The Advantages of a Subsidiary Corporation

By John Green

A subsidiary is a separate legal entity owned in whole or in part by another entity. Common forms include limited liability companies, C corporations and even nonprofits. Creating a subsidiary can be more complex than simply maintaining a single organization. It involves incorporating multiple organizations, maintaining separate financial records and even conducting arm's length transactions among entities within a single corporate family. Nonetheless, subsidiaries offer substantial strategic advantages.

A subsidiary is a separate legal entity owned in whole or in part by another entity. Common forms include limited liability companies, C corporations and even nonprofits. Creating a subsidiary can be more complex than simply maintaining a single organization. It involves incorporating multiple organizations, maintaining separate financial records and even conducting arm's length transactions among entities within a single corporate family. Nonetheless, subsidiaries offer substantial strategic advantages.

Limiting Liability

Perhaps the most common reason cited for forming a subsidiary is limited liability. Provided that the parent and its subsidiaries respect corporate formalities, it is possible to limit a parent company's potential losses by using subsidiaries as a liability shield. For example, in the movie industry, it is common for each film to be made through its own corporate entity, which can protect the parent company from losses due to lawsuits resulting from a particular production.

Ready to incorporate your business? Get Started Now

Separate Management

A subsidiary provides a legal structure for dividing a business into discrete entities with separate management. For example, in a multinational conglomerate, subsidiaries provide a structural way to adapt to local institutional culture and legal requirements. It can also be a means of accommodating different incentive structures, such as linking executive pay to the economic performance of a particular company or using both for-profit and nonprofit subsidiaries within a tax-exempt university or hospital.

Identity and Branding

A subsidiary provides a structural framework for diversifying corporate identity. Within a conglomerate it is possible to maintain the integrity of discrete brand identities through separate subsidiary enterprises, such as the way The Gap, Inc. uses Gap, Old Navy, Banana Republic and Piperlime to target different segments of the fashion market.

Tax Treatment

As Randy Myers notes in his Journal of Accountancy article, "Is a Subsidiary in Your Future?", tax considerations can play a major role in the decision to form a subsidiary. For example, Myers explains, a company can benefit from using subsidiaries in a state such as Pennsylvania or Michigan, where a subsidiary is taxed only on in-state profits rather than on all of the profits generated by the company nationwide. Likewise, an international business can form a foreign subsidiary to take advantage of lower tax rates in another country. Creating a subsidiary is also useful for nonprofit organizations, which use subsidiaries to preserve their tax exemption by separating unrelated business activity from for-profit commercial ventures.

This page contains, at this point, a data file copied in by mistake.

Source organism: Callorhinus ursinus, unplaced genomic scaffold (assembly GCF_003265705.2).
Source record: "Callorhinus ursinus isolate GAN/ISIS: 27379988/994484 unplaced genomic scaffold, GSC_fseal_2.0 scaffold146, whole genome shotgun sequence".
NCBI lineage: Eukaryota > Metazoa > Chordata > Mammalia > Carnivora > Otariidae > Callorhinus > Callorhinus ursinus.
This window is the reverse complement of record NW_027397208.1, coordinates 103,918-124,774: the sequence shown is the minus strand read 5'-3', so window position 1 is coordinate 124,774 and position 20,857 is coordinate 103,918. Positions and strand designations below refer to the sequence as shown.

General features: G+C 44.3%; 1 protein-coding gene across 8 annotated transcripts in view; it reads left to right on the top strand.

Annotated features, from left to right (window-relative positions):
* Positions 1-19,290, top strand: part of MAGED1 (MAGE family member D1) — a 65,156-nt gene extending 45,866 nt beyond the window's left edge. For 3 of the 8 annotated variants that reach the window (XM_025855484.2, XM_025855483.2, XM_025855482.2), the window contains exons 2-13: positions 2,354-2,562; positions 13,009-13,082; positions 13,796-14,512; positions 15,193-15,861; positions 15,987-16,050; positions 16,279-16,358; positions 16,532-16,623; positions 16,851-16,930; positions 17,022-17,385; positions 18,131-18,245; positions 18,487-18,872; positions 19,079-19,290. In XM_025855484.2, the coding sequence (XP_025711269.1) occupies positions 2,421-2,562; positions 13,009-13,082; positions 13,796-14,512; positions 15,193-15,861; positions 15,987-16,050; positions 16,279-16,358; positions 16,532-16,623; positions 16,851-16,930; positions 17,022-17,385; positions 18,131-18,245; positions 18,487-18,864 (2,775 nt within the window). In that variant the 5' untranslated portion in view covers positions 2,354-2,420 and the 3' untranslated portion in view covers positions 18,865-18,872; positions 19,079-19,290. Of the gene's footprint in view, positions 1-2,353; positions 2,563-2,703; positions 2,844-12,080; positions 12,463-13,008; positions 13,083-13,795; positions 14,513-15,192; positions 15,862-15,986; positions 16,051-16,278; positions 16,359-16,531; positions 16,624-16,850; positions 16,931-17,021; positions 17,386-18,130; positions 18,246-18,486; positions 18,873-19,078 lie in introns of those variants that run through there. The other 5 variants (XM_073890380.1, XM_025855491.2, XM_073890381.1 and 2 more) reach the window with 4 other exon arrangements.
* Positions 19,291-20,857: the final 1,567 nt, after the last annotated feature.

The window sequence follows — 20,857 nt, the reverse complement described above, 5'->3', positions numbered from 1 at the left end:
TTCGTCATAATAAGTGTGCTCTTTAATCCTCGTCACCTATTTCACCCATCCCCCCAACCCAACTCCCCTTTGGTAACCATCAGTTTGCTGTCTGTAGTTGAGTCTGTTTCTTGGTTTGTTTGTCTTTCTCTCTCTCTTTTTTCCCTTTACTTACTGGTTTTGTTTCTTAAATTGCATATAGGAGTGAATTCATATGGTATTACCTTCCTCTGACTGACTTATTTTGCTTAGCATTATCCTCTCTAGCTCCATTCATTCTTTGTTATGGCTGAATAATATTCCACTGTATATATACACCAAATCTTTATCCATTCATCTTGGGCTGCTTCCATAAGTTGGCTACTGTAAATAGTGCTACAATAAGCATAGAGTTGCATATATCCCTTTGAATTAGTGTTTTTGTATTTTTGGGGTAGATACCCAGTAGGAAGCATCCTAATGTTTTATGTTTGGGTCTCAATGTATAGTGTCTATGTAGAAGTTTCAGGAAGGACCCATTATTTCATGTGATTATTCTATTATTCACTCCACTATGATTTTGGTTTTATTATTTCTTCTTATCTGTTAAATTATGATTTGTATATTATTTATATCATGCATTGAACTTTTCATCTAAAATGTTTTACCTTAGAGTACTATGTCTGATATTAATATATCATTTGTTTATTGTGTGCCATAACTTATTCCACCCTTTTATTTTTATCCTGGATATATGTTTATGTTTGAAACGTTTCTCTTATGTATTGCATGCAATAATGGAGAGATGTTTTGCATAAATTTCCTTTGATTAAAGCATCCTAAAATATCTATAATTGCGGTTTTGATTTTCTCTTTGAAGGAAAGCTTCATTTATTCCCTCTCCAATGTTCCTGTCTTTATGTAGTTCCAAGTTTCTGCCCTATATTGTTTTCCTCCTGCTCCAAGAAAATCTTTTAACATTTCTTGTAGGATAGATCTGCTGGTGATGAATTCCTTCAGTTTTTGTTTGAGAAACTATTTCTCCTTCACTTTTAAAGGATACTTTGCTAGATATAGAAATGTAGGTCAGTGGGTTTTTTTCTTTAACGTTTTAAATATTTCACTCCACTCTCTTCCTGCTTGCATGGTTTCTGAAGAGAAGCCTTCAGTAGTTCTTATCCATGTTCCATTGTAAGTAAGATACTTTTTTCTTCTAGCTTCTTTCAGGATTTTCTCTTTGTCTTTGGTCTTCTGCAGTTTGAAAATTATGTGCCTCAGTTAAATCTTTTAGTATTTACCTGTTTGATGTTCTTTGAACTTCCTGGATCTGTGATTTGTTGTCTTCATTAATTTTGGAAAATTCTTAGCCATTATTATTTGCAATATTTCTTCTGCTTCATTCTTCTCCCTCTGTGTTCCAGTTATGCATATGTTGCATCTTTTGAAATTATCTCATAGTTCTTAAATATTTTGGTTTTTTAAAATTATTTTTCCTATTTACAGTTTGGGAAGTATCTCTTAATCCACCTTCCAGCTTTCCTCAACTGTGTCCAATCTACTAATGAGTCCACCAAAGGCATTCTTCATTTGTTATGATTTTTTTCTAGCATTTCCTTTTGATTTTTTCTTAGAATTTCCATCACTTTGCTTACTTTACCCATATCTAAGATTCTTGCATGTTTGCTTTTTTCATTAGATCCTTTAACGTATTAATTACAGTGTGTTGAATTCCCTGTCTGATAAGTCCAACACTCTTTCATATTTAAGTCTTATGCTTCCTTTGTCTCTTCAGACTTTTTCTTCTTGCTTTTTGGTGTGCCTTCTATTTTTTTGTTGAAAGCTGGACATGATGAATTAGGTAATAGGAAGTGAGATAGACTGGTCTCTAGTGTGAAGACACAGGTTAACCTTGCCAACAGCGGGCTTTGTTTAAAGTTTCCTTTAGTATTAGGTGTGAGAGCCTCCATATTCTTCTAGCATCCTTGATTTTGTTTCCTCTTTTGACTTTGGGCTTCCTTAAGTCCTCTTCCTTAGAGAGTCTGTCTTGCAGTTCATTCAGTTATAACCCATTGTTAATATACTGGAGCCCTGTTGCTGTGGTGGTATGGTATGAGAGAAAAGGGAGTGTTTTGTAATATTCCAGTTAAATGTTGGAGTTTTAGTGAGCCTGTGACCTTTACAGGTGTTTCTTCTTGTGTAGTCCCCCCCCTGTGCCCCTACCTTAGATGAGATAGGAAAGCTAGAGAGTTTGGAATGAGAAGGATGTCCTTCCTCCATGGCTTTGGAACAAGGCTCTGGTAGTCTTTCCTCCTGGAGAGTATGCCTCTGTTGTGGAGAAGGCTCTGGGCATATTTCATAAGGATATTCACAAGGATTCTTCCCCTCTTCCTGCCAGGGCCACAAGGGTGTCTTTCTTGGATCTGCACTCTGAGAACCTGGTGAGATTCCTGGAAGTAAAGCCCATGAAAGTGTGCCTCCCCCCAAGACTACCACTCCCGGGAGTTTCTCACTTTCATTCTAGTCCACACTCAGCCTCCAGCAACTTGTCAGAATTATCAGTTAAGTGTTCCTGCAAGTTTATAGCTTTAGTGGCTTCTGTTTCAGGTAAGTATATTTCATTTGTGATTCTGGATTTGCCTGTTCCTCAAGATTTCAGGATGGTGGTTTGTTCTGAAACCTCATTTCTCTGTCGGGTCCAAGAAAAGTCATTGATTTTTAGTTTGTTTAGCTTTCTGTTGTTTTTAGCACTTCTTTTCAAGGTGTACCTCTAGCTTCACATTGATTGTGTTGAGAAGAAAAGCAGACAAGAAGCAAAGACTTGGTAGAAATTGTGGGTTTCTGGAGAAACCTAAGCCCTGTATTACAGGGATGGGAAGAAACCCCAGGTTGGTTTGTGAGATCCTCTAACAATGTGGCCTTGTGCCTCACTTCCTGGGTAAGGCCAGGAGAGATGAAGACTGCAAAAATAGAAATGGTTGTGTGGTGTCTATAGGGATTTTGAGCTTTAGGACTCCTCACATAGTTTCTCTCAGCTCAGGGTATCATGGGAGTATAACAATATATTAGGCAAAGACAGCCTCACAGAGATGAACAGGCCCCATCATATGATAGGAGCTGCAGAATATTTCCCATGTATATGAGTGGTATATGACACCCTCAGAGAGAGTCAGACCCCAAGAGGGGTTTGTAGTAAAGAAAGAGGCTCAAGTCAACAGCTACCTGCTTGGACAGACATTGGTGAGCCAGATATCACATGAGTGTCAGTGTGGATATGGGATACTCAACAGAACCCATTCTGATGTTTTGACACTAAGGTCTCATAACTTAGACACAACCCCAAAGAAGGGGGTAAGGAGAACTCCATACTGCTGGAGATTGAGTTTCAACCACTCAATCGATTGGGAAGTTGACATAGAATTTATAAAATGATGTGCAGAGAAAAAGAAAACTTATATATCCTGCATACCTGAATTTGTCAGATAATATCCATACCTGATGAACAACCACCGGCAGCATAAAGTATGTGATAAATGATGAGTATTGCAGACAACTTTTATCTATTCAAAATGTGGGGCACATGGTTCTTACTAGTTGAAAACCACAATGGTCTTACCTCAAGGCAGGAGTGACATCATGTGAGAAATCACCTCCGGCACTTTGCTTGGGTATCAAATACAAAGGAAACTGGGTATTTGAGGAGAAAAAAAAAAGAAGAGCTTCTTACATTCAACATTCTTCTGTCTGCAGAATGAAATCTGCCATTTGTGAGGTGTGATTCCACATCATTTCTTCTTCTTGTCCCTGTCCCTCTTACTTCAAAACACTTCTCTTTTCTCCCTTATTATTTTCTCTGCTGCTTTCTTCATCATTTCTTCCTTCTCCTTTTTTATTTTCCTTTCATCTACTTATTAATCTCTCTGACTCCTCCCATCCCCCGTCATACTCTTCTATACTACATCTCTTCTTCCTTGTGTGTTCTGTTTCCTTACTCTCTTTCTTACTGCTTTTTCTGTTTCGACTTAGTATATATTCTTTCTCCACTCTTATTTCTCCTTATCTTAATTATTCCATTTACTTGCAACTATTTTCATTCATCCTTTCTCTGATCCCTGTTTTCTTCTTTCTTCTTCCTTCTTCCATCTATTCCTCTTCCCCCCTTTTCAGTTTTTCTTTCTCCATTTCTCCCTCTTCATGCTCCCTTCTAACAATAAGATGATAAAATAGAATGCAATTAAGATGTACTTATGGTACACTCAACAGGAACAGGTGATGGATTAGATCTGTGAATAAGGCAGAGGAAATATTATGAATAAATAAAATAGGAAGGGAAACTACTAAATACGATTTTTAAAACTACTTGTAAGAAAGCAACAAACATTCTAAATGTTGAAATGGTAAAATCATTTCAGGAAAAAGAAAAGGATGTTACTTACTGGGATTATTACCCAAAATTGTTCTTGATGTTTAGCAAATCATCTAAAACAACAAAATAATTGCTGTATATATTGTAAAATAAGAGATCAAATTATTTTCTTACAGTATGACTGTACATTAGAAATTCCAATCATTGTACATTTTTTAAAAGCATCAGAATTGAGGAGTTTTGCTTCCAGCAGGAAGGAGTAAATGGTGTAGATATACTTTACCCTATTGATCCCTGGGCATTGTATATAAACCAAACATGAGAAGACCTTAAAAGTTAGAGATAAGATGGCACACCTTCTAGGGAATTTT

Saleability

Structured properly, a subsidiary can be used to attract additional investors, reduce regulatory requirements for certain transactions, facilitate tax-free mergers or sell a line of business. As a result, using a subsidiary to spin off a particular venture can be an effective and profitable way to maximize shareholder value.

Ready to incorporate your business? Get Started Now
Parent LLC Vs. Stand-Alone LLC

References

Resources

Related articles

Can I Have Many Businesses Under My Corporation?

A corporation is an independent legal entity that is formed under state law. It has an existence that is separate from its shareholders and has many of the same rights and privileges as a person under the law. These include owning property and investments, such as shares in other businesses. There is no limit on how many businesses a corporation can own.

How to Form an Umbrella Corporation

A corporation is a legal entity formed under state law that has an identity separate from its owner-shareholders. An umbrella corporation is a standard corporation that owns and controls one or more subsidiary corporations. A subsidiary is a corporation that is at least majority-owned by another corporation — in this case, an umbrella or parent corporation.

What Is the Difference Between a Nonprofit and a Mutual-Benefit Corporation?

When you think of a "nonprofit," you likely envision an organization that provides a public service, such as feeding the hungry, and accepts tax-deductible donations. However, this is only one type of nonprofit entity. A mutual-benefit nonprofit is a type of nonprofit corporation that works for the betterment of a select group of members, rather than for the benefit of the public.

LLCs, Corporations, Patents, Attorney Help

Related articles

How to Start a Conglomerate Corporation

A corporation's status as a conglomerate comes from the way the corporation operates, not the way it is formed. A ...

Can More Than One Business Be Conducted Under One LLC?

A limited liability company, or LLC, is a common and flexible legal structure that is formed under state law. Like a ...

Definition of Nonprofits vs. For Profits

Nonprofit and for-profit organizations are separated by more than just revenue goals. For-profit organizations are run ...

How to Create a New Company or Subsidiary of an Existing Company

An existing company, or parent, can create a new company as an independent subsidiary at any time with the approval of ...

Browse by category